Read on: IndieWire.
Ezra Miller is here to put some of the backlash against “Fantastic Beasts: The Crimes of Grindelwald” to rest. In an interview with Total Film, Miller defended the depiction of Dumbledore’s sexuality in the sequel.
Rowling first confirmed Dumbledore was a gay man in 2007 after her book series had concluded, so fans expected the “Fantastic Beasts” sequel to explore this part of the character when it was announced Jude Law was joining the prequel franchise as young Dumbledore. Director David Yates said at the start of 2018 the sequel would mostly avoid Dumbledore’s sexuality, which resulted in fan backlash. Miller told Total Film that’s not exactly true of the upcoming movie.
“It’s a funny idea to me that every form of representation has to look the same,” Miller said. “For me, personally, I find Dumbledore’s queerness extremely explicit in this film. I mean, all around. He sees Grindelwald, his young lover who’s the love of his life; he sees him in the Mirror of Erised. What does the Mirror of Erised show you? Nothing more than the most desperate desire of your heart. If that’s not explicitly gay, I don’t know what is.”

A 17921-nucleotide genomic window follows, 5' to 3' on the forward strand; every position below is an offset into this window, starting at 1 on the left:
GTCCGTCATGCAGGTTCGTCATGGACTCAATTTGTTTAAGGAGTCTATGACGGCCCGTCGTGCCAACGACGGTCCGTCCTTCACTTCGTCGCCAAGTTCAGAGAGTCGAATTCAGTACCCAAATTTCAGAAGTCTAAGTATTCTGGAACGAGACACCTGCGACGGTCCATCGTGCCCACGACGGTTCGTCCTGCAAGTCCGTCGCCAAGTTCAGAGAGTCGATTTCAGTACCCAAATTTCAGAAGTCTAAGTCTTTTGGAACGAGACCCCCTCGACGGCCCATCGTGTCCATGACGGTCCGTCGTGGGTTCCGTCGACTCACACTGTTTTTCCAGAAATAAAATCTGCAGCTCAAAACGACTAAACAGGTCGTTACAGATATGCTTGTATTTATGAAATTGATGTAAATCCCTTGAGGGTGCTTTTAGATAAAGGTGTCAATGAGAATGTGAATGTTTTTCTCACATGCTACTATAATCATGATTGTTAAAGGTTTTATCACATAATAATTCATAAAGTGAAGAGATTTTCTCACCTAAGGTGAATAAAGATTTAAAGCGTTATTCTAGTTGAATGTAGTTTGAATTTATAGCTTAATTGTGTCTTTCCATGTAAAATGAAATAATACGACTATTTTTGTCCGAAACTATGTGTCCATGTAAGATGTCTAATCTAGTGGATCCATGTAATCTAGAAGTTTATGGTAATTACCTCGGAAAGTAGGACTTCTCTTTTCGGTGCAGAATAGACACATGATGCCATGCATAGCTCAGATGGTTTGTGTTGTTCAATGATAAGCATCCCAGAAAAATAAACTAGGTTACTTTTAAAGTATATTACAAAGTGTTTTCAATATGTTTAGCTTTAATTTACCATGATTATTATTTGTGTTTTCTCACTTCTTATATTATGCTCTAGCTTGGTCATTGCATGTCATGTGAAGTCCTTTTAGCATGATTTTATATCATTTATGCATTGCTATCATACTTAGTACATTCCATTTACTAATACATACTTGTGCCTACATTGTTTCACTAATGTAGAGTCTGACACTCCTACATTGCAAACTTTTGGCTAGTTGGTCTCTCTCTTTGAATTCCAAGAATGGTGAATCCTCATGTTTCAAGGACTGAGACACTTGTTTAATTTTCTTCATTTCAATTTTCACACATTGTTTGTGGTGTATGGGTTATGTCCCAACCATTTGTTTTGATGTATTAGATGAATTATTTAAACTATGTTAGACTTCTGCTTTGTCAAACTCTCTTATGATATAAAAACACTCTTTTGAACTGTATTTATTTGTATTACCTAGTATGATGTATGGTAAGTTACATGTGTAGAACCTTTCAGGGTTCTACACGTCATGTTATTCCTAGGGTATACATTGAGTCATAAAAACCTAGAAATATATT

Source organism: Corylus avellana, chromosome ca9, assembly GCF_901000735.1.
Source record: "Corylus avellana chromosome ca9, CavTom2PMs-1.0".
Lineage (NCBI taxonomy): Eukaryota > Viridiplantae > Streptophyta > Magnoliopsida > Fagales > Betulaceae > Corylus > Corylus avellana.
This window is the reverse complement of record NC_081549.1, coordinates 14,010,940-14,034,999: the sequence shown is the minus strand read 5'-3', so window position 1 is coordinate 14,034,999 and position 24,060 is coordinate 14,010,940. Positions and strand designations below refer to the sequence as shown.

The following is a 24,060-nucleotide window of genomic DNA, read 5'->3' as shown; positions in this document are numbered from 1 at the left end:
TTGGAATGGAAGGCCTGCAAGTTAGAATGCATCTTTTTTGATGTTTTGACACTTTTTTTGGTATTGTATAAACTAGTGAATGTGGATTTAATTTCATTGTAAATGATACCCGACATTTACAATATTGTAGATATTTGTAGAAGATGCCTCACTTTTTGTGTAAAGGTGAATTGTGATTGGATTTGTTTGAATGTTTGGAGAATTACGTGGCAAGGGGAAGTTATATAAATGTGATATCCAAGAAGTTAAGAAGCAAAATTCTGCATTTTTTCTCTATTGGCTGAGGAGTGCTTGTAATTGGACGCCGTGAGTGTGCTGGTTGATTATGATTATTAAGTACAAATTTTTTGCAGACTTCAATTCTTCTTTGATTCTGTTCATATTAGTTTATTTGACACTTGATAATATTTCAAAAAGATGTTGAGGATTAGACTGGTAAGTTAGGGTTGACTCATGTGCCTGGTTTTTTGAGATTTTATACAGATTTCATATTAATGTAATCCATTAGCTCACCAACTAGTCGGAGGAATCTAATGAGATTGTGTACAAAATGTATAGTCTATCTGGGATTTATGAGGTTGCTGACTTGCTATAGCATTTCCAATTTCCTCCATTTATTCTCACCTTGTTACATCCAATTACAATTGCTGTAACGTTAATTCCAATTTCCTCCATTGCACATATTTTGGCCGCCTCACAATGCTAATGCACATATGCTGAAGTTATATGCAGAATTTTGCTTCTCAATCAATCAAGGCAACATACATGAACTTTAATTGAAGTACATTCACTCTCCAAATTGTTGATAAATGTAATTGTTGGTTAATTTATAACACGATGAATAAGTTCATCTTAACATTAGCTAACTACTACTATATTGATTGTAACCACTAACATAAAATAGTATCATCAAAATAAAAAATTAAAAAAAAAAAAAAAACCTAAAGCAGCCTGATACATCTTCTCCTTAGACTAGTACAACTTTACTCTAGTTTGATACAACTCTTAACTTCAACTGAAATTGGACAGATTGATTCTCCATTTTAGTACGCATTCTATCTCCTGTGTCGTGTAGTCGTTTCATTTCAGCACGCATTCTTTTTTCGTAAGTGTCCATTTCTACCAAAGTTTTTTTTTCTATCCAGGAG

Miller went on to praise “Harry Potter” author J.K. Rowling for annoucing’s Dumbledore’s sexuality in the first place. “People have to also take a moment and acknowledge the gift that Jo Rowling gave us,” he said. “[She wrote] one of the greatest characters in literary history, one of the most beloved characters across the whole spectrum of civil society…and then, at the end of writing that series, was like, ‘Oh, yeah, and he’s gay. What? Step to me.’ She is forever a god for that.”
Since the backlash first started, both Yates and Jude Law have said that fans should be patient with the franchise. “The Crimes of Grindelwald” is the second film in a planned five-movie franchise, which means there’s lots of room in the future to continue to explore Dumbledore’s sexuality. Yates said the franchise is not deliberately hiding Dumbledore being a gay man.
“This part of this huge narrative that [J.K. Rowling] is creating doesn’t focus on his sexuality, but we’re not airbrushing or hiding it,” Yates said. “The story [of the romantic relationship] isn’t there in this particular movie, but it’s clear in what you see…that he is gay.”
As for the backlash in general, Miller had this to say: “Why don’t you wait until you see the film before you start talking shit on Twitter? Or wait to make up your own mind about something for once in your life. Do your own research. Make up your own mind. Follow your heart, and really, really investigate situations before you identify yourself and pick a side, and start throwing things at the opposition. Because that’s what’s totally screwing everything up right now. And it polarizes us. We’re all human, and there’s a lot of things we can agree on.”
Miller plays Credence Barebone in the “Fantastic Beasts” franchise. “The Crimes of Grindelwald” opens in theaters nationwide November 16 from Warner Bros.